I also added them to a few others, like Event Log Readers, Performance Log Users, Performance Monitor Users, etc. just to make any future work I might need to do on the individuals computer under their account later easier. This is just something you can decide for your own individual instances.

Happy Hunting and I hope my project steps here help others in similar situations.

To reference back to my initial Disclaimer above. I’m sure there are reasons why what I did are probably not recommended by some professionals but I weighed the potential issues against allowing global Administrator privileges and decided these options were far preferable.

Posted in IT Insanity | 2 Comments

Rebuilding Me

I’m sitting here, absent-mindedly rubbing a, now empty, Wedding Ring Finger because the physical sensation of not having a ring on it is nearly overwhelming.

Yes, 2014 will be a year of dramatic changes. 11 years together, 8 years as Man and Wife. Somewhere along that journey I slowly stopped being the man she fell in love with and our ships drifted in different directions instead of travelling together. It happens, it fills me with the greatest regret of my life.

However, along with that regret is relief. My extraordinary wife showed the courage that I could not and stood up for what she wants in life. I had stopped giving her that and she had finally had enough. Oddly enough, I am extremely proud of her for this.

I also was at a point where I was no longer getting what I wanted, and needed in a relationship. I was existing but I wasn’t truly happy. I just didn’t have the courage to stand up for it so I am actually grateful I had such an amazing woman in my life.

She will ALWAYS be my best friend, my soul mate if such a thing really exists, she just won’t be my wife. It’s time to rebuild ourselves.

Rebuild back into the person we want to be, separately, so we can either be that person back together in the future, or be that person with whomever new becomes fortunate enough to deserve us.

If, during this new journey, we find that we again want to be with whomever we become, so be it. If not, the past journey has vastly more good memories than regrets and the future journey is filled with possibilities.

I lost myself.

Lost myself in a downward spiral of mild, sometimes severe, depression, lack of self respect and self confidence and I became something that I myself hated, so it was impossible for someone else to really love me when I didn’t love myself.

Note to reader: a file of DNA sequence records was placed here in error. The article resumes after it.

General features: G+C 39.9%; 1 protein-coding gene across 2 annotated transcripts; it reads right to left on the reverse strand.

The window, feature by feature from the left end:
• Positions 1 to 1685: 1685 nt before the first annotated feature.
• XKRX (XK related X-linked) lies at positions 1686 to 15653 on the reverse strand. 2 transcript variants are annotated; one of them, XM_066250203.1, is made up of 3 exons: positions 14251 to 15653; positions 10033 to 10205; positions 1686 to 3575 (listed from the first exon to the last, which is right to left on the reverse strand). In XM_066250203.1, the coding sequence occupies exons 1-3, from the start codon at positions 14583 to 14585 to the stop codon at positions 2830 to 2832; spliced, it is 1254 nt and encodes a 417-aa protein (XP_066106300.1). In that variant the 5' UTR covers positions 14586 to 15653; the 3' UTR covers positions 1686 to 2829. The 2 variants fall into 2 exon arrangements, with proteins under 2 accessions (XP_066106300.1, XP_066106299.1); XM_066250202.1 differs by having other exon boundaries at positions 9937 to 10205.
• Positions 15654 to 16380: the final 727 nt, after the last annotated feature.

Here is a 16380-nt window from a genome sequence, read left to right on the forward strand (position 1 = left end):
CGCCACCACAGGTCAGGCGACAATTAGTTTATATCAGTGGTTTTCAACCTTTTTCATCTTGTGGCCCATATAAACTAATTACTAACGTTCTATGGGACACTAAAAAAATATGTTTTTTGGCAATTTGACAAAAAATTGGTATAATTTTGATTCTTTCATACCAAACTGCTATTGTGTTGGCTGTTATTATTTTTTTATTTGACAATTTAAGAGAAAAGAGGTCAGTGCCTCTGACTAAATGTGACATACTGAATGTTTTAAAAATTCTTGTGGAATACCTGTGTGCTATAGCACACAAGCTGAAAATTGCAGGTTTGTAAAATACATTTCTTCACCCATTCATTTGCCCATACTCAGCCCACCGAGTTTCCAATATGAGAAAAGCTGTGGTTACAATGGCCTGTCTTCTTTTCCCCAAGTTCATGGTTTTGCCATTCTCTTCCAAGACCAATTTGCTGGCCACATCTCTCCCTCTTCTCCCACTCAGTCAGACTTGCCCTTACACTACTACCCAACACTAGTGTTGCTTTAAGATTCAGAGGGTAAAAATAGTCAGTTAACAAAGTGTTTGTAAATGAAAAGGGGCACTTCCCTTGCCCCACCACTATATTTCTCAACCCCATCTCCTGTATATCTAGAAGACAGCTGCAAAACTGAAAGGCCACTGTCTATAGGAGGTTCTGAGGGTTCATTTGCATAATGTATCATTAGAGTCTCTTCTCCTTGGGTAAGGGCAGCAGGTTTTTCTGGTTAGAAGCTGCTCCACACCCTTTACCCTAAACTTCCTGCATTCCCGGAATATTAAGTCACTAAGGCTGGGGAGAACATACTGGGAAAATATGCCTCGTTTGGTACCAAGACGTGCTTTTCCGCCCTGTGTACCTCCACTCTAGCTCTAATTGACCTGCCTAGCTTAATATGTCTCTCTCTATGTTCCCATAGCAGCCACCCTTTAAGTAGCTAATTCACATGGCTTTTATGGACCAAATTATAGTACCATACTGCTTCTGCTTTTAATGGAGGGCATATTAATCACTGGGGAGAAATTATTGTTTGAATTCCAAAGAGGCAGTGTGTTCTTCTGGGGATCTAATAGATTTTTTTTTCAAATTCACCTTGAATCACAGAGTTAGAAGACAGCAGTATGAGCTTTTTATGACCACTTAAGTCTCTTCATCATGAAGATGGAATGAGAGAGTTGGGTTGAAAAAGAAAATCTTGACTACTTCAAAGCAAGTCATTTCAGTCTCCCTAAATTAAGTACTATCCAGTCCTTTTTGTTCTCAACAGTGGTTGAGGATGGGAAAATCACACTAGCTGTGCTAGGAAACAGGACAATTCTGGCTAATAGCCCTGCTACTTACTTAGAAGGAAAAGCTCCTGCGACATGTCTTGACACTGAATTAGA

I refused to seek help to repair what I had became. I pushed everyone who would have gladly helped me away and refused to stand up and say that I had a problem and needed help.

That, was then.

I am now Rebuilding Me.

The over-used, cheesy cliché’ of a Phoenix comes to mind but it is still appropriate. NO ONE ever “hits bottom” but we do reach low points and I have hit the lowest point I have ever been in my life to date.

Frankly, I’m glad.

Reaching your lowest point in life gives you a much better view of your Foundation. You can clearly see all the cracks, all the missing pieces. Hitting the low point allows you to see what MUST be repaired in order to rebuild on a solid, stable, strong foundation.

I have been forced by my wife to finally see my foundation and I don’t like it. It’s cracked, it’s filled with holes, it’s barely holding together. But, it’s not yet beyond repair and I am now more motivated than I have ever been to fix the cracks, fill the holes.

I am rebuilding a foundation that the best, strongest, most extraordinary ME that has ever been will rise from. Forest fires are horrible, natural disasters that destroy everything in their path. However, once they burn themselves out, a stronger, healthier forest regrows.

I owe my, now former, wife and my best friend my life. Literally. And I am not going to throw that gift away. Not this time.

By god, or whatever higher power(s) there are, the world will see me rise from the ashes.

I am Rebuilding Me.

Posted in Random Rants | 3 Comments

The Endless Pool

For the sake of full disclosure, this blog piece is just a ‘whiny, negative, rant’. As such, you can feel free to not continue on. I’m not fishing for sympathy, or arguments, or reassurance, or looking for people to tell me to stop being so negative. This is simply, ‘text therapy’. It’s dumping what’s in my head out into words.

I have often heard people refer to their jobs with the analogy of “running in a Hamster Wheel” because they feel like they’re not actually getting anywhere.

For me, my career in IT is more like swimming in an Endless Pool. For those who might not know what it is, an Endless Pool (also often called a Swimming Machine) is a small swimming pool, usually 12-16 ft. long by 7 ft. wide. They use an underwater pump system to create a seriously strong current for swimmers to swim against for exercise. This allows for the swimmer to use all their effort in swimming without actually ‘going anywhere’. So they don’t need huge Olympic sized pools to exercise in.

This is a far better analogy for my view of working in IT because, in a Hamster Wheel, while you still ‘get nowhere’ from the effort, if you stop, you simply stop.

In an Endless Pool, if you stop swimming against the current, you get pushed back to the beginning and can potentially drown.

Swimming in an Endless Pool will make you a stronger swimmer, sure, but you’re only ever in your own little pool. The view never changes, the challenges never change, all the effort you put out is simply to maintain your exact same position and not get shoved backwards.

Meanwhile, I see all the other ‘swimmers’ out there in my IT environment. Swimming in rivers. Moving forward. Expanding their skills by experiencing different environments. All of their effort is the same effort I put forth but they’re actually improving, moving forward.

Every single one is stronger, faster, and better at ‘swimming’ than I am. Comparing myself to other ‘swimmers’ only brings frustration.